East Bloc Sci-Fi, Part 1: Dead Mountaineer’s Hotel + Test Pilot Pirxa

May 19, 2012 | By

Back in January of 2012, the TIFF Bell Lightbox ran a wonderful series called Attack the Bloc: Cold War Science Fiction Behind the Iron Curtain, and I’ve uploaded a pair of reviews for two films screened roughly between January thru March.

Dead Mountainner’s Hotel / ‘Hukkunud Alpinisti’ hotell [M] (1979) is a very, very strange puzzle film / sci-fi flick that’s set in an isolated locale where a murder investigation takes a strange turn.

Even if the whole story doesn’t quite jibe, there’s this amazingly strange atmosphere, a beautiful look that isn’t garish seventies, and a great prog-rock score by Sven Grunberg that’s all warm & fuzzy analogue.

Test Pilot Pirxa / Test pilota Pirxa [M] (1979) is equally compelling, but more for the intellectual arguments extrapolated from Stanislaw Lem’s short story about a space commander charged with testing his human and robotic crew. Problem: he’s never told who’s inhuman, so the blind test can truly challenge the validity of using invulnerable robots for dangerous missions.

Lem’s big claim to fame is author of Solaris, later turned into a classic sci-fi / psychology meditation in 1972 by Andrei Tarkovsky, and both films share the author’s interest in brainy arguments instead of action-oriented sequences. Problem: Pirxa’s director felt the need to do some action-styled goosing, and it makes the film a fairly wonky production.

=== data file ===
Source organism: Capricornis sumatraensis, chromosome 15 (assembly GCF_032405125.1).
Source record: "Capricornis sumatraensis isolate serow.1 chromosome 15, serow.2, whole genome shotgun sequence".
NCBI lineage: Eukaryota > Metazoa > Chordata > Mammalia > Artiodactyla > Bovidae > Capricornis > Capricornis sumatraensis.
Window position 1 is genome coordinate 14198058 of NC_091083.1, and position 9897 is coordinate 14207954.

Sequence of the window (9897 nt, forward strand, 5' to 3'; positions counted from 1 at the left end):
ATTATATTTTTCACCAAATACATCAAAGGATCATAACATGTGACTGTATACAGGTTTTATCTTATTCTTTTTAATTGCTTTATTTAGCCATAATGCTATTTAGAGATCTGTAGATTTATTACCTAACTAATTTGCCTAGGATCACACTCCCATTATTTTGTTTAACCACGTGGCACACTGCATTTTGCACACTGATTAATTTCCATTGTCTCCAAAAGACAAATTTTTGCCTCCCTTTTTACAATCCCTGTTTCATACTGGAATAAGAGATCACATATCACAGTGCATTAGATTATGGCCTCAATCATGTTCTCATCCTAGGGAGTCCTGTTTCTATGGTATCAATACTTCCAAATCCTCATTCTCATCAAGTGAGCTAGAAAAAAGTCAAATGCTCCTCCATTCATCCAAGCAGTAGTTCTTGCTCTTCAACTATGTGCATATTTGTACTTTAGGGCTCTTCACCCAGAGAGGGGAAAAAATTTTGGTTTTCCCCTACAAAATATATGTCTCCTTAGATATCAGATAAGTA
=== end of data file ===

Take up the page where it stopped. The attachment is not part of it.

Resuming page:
Both Pirxa and Hotel share similarities with the film version of Blade Runner (1982), and it’s possible director Ridley Scott and the film’s writers were exposed and softly influenced by either film. It’s also a funny coincidence the two Estonian films were produced in the same year, but they also reveal the unique films the state was making for export to other Soviet markets.

Both films are accessible on YouTube, but what’s really needed are respective Blu-ray Special Editions, supported by material that details the inventive, odd little films made within the East Bloc’s most prolific film production hub.

Didn’t know Estonia was so involved? Neither did I, which is why more of its product should be shared with the world market.



Mark R. Hasan, Editor
KQEK.com ( Main Site / Mobile Site )

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